What is the "ecosystem" of peer-to-peer (P2P) lending? As the name might suggest, it's all about the commercial and social environment in which P2P lenders, such as Money&Co., operate.
At Money&Co., we bring individual lenders looking for good returns on their capital together with carefully vetted small businesses seeking funds to grow. The commercial element is partly about good risk analysis (proper investigation of a business, not just relying on an algorithm) and also about good systems administration. The social aspect is mainly about spreading the P2P word, and helping the P2P asset class gain acceptance and trust amongst lenders and commentators.
Ryan Weeks, editor of AltFi, and a leading commentator on our sector, recently published a perceptive piece focused on this area. He reprises the debate at recent AtFi conference, where the discussion centred on the role of credit analysis - and specifically "gatekeepers... companies that seek to in some way ameliorate the investment process".
"Marketplace lenders are often described as disintermediating forces," continues Mr Weeks. "They cut out the middleman in order to transmit a greater proportion of the time value of money to lenders.
"Industry commentators have long suggested that the arrival of 'gatekeepers' might serve to erode a level of the value that is delivered to investors and borrowers alike. It's an extra level of fees, after all, and somebody's got to bear it. But now the question seems to have rounded to face the platform itself. And that question is this: if you're increasingly farming out origination duties, data analytics duties, allocation and secondary market functionality, what exactly is it that you do again?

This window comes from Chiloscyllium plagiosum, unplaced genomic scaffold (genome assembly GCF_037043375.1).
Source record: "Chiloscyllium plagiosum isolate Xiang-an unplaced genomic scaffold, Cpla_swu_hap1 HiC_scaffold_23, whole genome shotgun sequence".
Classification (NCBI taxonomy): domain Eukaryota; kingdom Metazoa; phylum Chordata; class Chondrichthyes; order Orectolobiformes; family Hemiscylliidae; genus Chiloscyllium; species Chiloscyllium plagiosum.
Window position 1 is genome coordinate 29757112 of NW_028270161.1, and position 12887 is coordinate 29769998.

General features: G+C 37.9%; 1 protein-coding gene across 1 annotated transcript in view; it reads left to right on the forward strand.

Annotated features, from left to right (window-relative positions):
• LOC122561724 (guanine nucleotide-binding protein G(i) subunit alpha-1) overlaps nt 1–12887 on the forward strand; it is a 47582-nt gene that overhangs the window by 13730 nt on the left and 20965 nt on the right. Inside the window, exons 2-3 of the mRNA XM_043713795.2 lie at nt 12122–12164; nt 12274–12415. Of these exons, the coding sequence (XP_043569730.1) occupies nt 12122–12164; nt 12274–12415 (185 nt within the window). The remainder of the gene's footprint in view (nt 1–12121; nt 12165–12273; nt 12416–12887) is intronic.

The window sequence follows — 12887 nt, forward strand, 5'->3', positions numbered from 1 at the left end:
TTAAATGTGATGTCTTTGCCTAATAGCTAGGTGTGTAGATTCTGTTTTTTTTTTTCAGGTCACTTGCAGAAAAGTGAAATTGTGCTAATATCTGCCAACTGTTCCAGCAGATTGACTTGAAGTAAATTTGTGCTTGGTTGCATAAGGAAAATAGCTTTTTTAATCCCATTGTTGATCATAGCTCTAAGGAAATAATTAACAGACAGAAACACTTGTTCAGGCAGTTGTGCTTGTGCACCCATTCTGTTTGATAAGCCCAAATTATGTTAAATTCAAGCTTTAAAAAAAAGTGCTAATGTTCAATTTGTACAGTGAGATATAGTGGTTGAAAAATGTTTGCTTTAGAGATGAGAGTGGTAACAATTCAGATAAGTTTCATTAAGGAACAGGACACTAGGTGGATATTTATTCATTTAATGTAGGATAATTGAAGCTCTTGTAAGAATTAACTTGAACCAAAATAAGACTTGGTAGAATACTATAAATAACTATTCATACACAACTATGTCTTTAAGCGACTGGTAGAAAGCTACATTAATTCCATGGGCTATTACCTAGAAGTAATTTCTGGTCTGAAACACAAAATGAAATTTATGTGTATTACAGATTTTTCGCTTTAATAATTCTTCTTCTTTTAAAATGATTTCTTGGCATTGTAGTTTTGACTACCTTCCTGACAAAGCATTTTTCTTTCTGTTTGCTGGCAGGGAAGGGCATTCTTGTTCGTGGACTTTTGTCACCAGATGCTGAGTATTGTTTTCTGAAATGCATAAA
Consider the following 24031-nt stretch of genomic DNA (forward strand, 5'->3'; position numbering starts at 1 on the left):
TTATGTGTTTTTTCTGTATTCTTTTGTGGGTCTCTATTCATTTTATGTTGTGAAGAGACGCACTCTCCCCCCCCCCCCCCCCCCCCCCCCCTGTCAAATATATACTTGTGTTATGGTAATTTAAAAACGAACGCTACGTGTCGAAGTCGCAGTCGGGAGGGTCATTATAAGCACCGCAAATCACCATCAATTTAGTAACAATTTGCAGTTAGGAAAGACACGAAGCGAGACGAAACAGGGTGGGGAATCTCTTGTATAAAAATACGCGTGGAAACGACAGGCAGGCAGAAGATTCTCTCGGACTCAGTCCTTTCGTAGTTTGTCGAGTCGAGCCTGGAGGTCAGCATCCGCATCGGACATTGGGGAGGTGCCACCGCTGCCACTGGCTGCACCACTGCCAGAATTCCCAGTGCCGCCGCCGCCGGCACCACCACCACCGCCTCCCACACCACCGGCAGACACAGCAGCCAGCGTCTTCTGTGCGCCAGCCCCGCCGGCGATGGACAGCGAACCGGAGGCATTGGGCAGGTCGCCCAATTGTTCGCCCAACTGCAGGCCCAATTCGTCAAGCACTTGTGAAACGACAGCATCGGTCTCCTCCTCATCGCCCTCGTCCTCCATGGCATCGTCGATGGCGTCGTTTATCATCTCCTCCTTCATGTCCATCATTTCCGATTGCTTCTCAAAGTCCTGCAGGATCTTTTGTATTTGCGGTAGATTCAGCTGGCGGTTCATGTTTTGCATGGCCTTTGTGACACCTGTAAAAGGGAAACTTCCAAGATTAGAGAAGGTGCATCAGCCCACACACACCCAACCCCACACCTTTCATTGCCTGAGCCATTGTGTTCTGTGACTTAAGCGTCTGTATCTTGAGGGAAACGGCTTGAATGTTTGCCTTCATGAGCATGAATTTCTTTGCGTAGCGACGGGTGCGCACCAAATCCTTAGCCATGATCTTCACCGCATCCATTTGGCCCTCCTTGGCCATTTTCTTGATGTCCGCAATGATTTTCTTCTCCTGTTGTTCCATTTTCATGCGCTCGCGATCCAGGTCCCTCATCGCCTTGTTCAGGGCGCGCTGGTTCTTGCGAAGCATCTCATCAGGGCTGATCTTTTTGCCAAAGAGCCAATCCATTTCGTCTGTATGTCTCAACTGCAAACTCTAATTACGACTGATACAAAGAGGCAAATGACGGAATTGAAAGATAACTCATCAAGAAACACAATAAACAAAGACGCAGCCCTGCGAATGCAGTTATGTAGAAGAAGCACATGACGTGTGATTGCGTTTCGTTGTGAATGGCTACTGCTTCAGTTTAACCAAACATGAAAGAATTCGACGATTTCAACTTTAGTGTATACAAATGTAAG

"In a scenario where each and every one of the above processes has been outsourced, what remains to the platform - and indeed what most platform representatives seem to say when posed this question - is credit analysis. There are plenty of lead generation sources in the marketplace lending space, but there's no guarantee of every single lead being funded. The largest platforms in the space have refined their credit models and pricing over nigh on a decade in some cases, and are famed for the speed and efficiency of their underwriting. Technology plays an important role in delivering these benefits to customers, and the efficacy of platform algorithms typically improves over time. Even when the bulk of both origination and debt capital handling responsibilities are stripped from the platform, its importance as a credit selection engine remains."